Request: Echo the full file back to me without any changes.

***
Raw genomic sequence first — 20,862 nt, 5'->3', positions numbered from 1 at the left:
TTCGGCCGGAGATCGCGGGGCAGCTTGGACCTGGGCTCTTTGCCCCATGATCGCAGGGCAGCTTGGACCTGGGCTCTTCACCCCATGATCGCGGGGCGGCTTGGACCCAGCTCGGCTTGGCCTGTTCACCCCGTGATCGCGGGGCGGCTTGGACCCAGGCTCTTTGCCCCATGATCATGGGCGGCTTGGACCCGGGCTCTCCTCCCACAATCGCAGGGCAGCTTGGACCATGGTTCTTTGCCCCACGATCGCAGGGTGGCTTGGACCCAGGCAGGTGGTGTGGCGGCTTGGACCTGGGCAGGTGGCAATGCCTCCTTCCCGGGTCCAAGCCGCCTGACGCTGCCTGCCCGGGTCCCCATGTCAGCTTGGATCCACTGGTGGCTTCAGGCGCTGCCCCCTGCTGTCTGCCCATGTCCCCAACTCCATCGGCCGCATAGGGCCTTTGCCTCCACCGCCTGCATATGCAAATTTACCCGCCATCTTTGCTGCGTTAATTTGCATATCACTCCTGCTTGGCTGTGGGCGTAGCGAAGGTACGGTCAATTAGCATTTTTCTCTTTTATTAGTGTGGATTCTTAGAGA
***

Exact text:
Raw genomic sequence first — 20,862 nt, 5'->3', positions numbered from 1 at the left:
TTCGGCCGGAGATCGCGGGGCAGCTTGGACCTGGGCTCTTTGCCCCATGATCGCAGGGCAGCTTGGACCTGGGCTCTTCACCCCATGATCGCGGGGCGGCTTGGACCCAGCTCGGCTTGGCCTGTTCACCCCGTGATCGCGGGGCGGCTTGGACCCAGGCTCTTTGCCCCATGATCATGGGCGGCTTGGACCCGGGCTCTCCTCCCACAATCGCAGGGCAGCTTGGACCATGGTTCTTTGCCCCACGATCGCAGGGTGGCTTGGACCCAGGCAGGTGGTGTGGCGGCTTGGACCTGGGCAGGTGGCAATGCCTCCTTCCCGGGTCCAAGCCGCCTGACGCTGCCTGCCCGGGTCCCCATGTCAGCTTGGATCCACTGGTGGCTTCAGGCGCTGCCCCCTGCTGTCTGCCCATGTCCCCAACTCCATCGGCCGCATAGGGCCTTTGCCTCCACCGCCTGCATATGCAAATTTACCCGCCATCTTTGCTGCGTTAATTTGCATATCACTCCTGCTTGGCTGTGGGCGTAGCGAAGGTACGGTCAATTAGCATTTTTCTCTTTTATTAGTGTGGATTCTTAGAGA